Alcohol and the East Coast
After the civil war, immigration was opened to people who lived outside of the usual areas of Europe, in order to supplement an already thinned out workforce. Between 1870 and 1900, over 3 million immigrants arrived on America’s East Coast from Southern (e.g., Italy, Spain, Portugal) and Eastern Europe (e.g., Slovenia, Greece, Russia). They helped to fill out many of the cities along the Eastern Seaboard, including Boston, New York, Philadelphia, and Baltimore.
Many of these immigrants came from cultures steeped in Roman Catholicism, Judaism, and Greek Orthodoxy. As part of family gatherings and religious ceremonies, members of these cultures were taught that alcohol, when used in moderation, can be something to celebrate in and of itself. To this day, southern France and Northern Italy are famous for their creation and expansion of “viticulture.” The idea that alcohol could be used in moderation, and even celebrated (!), was disturbing and dumbfounding to the Temperance Movement.
In response to the growing number of immigrants coming from cultures which included moderate use of alcohol, the Women’s Christian Temperance Movement (WCTU) decided to start an education campaign. Members of this group, which had started in 1874 around Cleveland, Ohio, invoked the spirit of Benjamin Rush by visiting immigrant communities and teaching them about the ills of drinking. How any drinker would eventually fall into the spiral of addiction. How, no matter what, the “drunkard’s progress” would lead to poverty, disease, and suicide:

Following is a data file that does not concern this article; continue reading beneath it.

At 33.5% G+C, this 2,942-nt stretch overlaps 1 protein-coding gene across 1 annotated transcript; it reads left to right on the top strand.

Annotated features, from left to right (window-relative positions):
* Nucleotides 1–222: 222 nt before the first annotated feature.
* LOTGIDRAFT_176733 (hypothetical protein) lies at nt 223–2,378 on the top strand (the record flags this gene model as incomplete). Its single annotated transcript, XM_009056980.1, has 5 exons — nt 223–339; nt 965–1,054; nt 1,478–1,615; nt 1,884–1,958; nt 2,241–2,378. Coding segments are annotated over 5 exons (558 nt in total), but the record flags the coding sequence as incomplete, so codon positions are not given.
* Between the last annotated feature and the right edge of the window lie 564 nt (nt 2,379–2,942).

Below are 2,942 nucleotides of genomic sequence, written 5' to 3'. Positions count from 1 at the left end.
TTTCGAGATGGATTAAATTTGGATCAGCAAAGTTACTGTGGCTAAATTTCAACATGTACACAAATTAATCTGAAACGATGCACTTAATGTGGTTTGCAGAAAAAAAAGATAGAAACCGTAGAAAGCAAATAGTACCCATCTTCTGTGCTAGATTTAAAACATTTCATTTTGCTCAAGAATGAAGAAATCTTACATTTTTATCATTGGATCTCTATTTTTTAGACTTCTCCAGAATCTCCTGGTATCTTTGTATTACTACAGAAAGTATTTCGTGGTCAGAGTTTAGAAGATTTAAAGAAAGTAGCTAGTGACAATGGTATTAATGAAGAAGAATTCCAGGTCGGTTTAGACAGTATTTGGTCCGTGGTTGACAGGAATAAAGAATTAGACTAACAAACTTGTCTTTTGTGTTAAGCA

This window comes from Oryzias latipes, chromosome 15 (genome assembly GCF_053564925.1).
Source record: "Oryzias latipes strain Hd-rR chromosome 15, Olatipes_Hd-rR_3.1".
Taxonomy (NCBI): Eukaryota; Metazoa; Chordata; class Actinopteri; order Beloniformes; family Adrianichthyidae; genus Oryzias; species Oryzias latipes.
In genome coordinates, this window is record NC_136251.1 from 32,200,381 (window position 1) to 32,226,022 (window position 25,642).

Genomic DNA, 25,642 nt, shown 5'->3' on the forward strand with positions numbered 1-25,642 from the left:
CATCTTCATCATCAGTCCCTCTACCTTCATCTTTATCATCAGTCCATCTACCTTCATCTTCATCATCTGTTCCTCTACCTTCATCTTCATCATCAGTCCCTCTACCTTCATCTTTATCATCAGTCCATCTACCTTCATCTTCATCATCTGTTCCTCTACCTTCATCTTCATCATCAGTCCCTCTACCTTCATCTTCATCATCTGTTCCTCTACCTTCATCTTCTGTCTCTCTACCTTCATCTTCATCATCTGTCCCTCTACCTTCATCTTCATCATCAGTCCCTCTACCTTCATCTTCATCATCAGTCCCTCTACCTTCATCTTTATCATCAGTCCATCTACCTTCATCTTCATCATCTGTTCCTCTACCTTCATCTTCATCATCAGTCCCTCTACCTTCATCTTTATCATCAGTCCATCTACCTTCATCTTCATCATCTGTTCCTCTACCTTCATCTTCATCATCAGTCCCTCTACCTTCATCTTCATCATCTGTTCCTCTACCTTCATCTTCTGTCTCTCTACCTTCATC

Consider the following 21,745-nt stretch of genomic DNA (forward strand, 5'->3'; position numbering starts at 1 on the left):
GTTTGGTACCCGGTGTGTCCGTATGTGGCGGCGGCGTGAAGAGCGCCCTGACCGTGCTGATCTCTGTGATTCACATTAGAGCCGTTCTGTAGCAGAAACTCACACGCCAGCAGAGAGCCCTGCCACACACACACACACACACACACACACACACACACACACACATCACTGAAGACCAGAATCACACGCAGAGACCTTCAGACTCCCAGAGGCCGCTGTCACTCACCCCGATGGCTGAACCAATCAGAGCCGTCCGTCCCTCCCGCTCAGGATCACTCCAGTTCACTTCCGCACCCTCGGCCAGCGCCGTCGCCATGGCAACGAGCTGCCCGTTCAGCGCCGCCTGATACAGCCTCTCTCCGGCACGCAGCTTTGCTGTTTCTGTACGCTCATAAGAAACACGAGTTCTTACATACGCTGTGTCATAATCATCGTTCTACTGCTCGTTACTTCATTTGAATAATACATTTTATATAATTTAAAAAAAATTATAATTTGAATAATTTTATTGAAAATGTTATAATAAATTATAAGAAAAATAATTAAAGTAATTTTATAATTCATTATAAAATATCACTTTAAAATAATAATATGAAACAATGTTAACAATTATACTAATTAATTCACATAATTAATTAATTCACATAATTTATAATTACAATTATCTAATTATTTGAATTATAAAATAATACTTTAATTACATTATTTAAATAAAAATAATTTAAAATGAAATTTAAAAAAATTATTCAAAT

As Gabriele Glaser describes in her book “Her Best Kept Secret,” the members of the WCTU were not native to the cities and communities where they were proselytizing. Most temperance and revivalist movements were stood-up in the western, more rural, areas of the country. In a fashion that will be repeated throughout America’s history with psychoactive drugs, temperance became an attempt by the WASP-y areas of the country to influence the experiences of immigrant communities settling in urban areas.